Morality [TOP]

Finally, with regard to morality, aggressive humor appears to be the humor style that is most consistently (negatively) correlated with these variables. This finding is consistent with our expectations, and suggests that people who use humor to tease or manipulate others are less likely to define themselves by moral traits including fairness, kindness, and compassion. They are also less likely to respond in socially conventional and moral ways to scenarios placing a more moral response against a less moral option. These results may be explained by the personality traits associated with this humor style. For example, aggressive humor has been found to positively correlate with measures of psychopathy and Machiavellianism (Martin et al., 2012; Veselka et al., 2010b). These traits are characterized by low empathy, high thrill-seeking behavior, and manipulativeness, and have been found to be associated with low levels of morality (Koenigs, Kruepke, Zeier, & Newman, 2012). On the other hand, the VIA-IS Humor scale was positively correlated with the MI Internalization measure of morality, indicating that this measure of humor does relate positively to a private moral identity rooted in the core of one's well-being. Thus, the VIA-IS Humor measure does appear to capture aspects of humor that are morally praiseworthy, as conceptualized in the VIA classification of character strengths (Peterson & Seligman, 2004).

Comparing the VIA-IS Humor and HSQ Measures [TOP]

The second main objective of our study was to compare the utility of the VIA-IS Humor scale and the four subscales of the HSQ as measures of humor as a strength in positive psychology. Correlations between the VIA-IS Humor scale and the four HSQ scales revealed that the VIA-IS scale correlates positively with the adaptive humor styles, is somewhat contaminated with aggressive humor, and is unrelated to self-defeating humor. Therefore, consistent with the positive humor styles, the VIA-IS Humor scale appears to capture forms of humor that are used to bond with others, reduce interpersonal tension, and cope with stress. However, this measure does not appear to capture the relative absence of excessively self-disparaging and avoidant humor as assessed by the self-defeating humor scale. In addition, although intended to measure only healthy uses of humor, this measure appears to assess some element of sarcasm, teasing, or put-down humor, as shown by a weak positive correlation with the aggressive humor scale on the HSQ.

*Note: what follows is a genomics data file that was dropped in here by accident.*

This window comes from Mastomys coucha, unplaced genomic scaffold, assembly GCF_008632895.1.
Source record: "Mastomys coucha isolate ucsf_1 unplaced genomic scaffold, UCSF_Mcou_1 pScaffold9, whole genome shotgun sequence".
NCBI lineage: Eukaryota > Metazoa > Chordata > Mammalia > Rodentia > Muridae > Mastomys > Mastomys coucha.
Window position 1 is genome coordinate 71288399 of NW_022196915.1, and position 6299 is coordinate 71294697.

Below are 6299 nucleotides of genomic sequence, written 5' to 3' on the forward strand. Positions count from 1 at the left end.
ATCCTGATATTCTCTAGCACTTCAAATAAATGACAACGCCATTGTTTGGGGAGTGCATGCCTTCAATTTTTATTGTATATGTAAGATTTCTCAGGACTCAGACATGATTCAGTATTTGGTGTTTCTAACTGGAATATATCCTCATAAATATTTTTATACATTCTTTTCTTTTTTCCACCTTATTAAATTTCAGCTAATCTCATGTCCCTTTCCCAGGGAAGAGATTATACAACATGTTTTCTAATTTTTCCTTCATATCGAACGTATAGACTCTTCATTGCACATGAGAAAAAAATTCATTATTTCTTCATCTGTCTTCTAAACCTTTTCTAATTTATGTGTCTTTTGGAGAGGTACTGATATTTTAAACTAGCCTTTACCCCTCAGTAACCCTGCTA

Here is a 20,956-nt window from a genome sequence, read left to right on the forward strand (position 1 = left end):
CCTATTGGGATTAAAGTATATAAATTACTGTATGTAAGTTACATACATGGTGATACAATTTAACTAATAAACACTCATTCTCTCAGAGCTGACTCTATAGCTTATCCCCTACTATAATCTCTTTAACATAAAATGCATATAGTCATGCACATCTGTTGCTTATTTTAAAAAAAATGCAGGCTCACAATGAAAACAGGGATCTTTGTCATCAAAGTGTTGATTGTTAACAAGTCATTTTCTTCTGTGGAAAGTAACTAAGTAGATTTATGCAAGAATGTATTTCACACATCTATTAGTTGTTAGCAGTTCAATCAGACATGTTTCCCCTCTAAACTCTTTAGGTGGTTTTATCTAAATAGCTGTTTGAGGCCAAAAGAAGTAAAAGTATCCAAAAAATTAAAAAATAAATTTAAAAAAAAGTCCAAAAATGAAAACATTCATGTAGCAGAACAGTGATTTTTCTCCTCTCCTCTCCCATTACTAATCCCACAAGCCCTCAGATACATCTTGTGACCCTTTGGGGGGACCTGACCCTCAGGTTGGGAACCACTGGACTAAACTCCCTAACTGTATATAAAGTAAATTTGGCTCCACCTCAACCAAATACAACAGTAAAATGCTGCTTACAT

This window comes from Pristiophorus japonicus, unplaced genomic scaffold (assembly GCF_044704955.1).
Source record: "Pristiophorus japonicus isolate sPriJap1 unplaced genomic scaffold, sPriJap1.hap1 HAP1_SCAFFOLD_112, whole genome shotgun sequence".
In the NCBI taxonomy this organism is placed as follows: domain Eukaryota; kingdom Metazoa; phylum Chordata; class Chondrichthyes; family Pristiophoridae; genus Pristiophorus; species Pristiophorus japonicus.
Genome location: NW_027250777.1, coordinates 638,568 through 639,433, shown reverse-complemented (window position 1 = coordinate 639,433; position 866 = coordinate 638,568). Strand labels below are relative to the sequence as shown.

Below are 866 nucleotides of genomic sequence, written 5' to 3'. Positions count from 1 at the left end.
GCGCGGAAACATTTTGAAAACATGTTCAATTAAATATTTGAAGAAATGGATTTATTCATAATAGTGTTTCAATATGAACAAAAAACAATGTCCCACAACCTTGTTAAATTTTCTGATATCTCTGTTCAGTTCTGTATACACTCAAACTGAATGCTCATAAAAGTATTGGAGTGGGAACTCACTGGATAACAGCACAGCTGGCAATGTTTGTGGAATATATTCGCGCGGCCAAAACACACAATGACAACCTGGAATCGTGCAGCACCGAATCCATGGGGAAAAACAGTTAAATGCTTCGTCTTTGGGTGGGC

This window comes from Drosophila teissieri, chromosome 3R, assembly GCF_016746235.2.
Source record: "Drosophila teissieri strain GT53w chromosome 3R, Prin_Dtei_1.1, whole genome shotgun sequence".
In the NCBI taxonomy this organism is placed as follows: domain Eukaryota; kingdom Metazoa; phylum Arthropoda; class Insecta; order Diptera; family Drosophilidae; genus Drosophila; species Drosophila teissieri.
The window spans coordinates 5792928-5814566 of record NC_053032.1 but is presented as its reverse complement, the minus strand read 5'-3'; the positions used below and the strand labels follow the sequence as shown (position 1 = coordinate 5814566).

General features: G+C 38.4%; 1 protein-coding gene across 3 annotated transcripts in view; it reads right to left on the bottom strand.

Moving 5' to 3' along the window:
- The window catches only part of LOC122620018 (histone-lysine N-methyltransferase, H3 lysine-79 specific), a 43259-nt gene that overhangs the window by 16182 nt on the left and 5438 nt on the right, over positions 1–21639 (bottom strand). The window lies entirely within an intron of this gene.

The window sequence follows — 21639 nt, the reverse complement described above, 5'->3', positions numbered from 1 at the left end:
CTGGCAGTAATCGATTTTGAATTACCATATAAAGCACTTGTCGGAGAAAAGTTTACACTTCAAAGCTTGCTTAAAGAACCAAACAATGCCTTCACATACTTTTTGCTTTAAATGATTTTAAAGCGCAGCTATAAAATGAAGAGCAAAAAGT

Consistent with our hypotheses, the results of our hierarchical multiple regression analyses indicate that, while affiliative and self-enhancing humor may not add much to the VIA-IS Humor scale in the prediction of many variables, in some cases they do seem to have additional predictive power. More interestingly and consistent with our expectations, the negative humor styles continued to add significantly, beyond the VIA-IS Humor scale and positive humor styles, to the prediction of most of the positive psychology variables: positive and negative affect, satisfaction with life, the meaning orientation, three dimensions of mental toughness (commitment, control, and confidence), CD-RISC, and all measures of morality. These results support the view that the relative absence of negative humor may be just as important as the presence of positive styles in predicting well-being. Moreover, important information pertaining to the relation between humor and well-being could be lost by failing to measure negative humor styles in addition to positive styles. Therefore, with reference to the important outcomes in positive psychology, capturing both positive and negative humor appears to be a more fruitful approach to assessing humor as a character strength than capturing positive uses alone.

Limitations [TOP]